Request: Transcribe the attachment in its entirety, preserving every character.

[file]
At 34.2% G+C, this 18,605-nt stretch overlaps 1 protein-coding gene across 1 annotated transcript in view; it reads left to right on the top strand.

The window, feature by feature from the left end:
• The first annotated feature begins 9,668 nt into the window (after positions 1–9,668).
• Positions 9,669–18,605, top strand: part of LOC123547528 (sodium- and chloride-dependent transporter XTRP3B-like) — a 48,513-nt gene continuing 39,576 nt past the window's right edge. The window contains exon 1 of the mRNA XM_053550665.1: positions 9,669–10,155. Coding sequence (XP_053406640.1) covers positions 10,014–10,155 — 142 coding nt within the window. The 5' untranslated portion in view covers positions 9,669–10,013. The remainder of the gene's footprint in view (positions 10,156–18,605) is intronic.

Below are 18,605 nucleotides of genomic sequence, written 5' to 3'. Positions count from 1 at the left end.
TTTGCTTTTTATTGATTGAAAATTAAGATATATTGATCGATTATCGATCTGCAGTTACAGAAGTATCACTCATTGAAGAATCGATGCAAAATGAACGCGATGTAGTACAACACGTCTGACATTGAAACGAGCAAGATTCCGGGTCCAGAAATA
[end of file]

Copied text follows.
At 34.2% G+C, this 18,605-nt stretch overlaps 1 protein-coding gene across 1 annotated transcript in view; it reads left to right on the top strand.

The window, feature by feature from the left end:
• The first annotated feature begins 9,668 nt into the window (after positions 1–9,668).
• Positions 9,669–18,605, top strand: part of LOC123547528 (sodium- and chloride-dependent transporter XTRP3B-like) — a 48,513-nt gene continuing 39,576 nt past the window's right edge. The window contains exon 1 of the mRNA XM_053550665.1: positions 9,669–10,155. Coding sequence (XP_053406640.1) covers positions 10,014–10,155 — 142 coding nt within the window. The 5' untranslated portion in view covers positions 9,669–10,013. The remainder of the gene's footprint in view (positions 10,156–18,605) is intronic.

Below are 18,605 nucleotides of genomic sequence, written 5' to 3'. Positions count from 1 at the left end.
TTTGCTTTTTATTGATTGAAAATTAAGATATATTGATCGATTATCGATCTGCAGTTACAGAAGTATCACTCATTGAAGAATCGATGCAAAATGAACGCGATGTAGTACAACACGTCTGACATTGAAACGAGCAAGATTCCGGGTCCAGAAATA